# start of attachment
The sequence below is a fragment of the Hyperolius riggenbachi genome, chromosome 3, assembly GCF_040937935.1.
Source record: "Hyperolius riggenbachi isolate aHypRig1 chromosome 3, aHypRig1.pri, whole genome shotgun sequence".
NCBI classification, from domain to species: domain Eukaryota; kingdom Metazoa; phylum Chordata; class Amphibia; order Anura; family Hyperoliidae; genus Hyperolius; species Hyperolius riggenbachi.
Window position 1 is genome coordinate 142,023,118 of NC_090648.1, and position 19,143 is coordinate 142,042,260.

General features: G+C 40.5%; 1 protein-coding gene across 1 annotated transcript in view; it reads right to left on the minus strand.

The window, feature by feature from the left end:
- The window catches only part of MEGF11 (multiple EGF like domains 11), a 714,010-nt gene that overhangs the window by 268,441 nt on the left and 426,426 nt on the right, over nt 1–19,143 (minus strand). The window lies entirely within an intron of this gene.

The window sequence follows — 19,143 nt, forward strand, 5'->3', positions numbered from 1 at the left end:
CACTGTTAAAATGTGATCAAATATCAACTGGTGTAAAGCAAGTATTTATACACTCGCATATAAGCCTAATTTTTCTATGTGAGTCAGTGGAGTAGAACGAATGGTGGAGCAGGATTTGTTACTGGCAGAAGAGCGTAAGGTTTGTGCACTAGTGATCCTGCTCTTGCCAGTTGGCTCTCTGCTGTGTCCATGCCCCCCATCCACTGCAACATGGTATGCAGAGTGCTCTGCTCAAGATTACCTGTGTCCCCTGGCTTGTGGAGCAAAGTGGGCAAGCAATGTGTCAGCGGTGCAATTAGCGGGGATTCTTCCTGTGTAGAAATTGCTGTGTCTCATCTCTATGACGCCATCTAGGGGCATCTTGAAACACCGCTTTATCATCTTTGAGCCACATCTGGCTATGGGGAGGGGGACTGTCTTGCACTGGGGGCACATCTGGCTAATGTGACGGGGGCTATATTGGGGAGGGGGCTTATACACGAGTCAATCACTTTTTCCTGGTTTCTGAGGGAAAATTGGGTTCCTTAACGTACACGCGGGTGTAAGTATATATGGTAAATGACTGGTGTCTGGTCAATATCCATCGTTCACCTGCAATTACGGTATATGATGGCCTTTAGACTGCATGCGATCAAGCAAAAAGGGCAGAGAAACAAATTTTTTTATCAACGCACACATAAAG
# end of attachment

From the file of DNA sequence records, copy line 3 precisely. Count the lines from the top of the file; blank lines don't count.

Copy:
NCBI classification, from domain to species: domain Eukaryota; kingdom Metazoa; phylum Chordata; class Amphibia; order Anura; family Hyperoliidae; genus Hyperolius; species Hyperolius riggenbachi.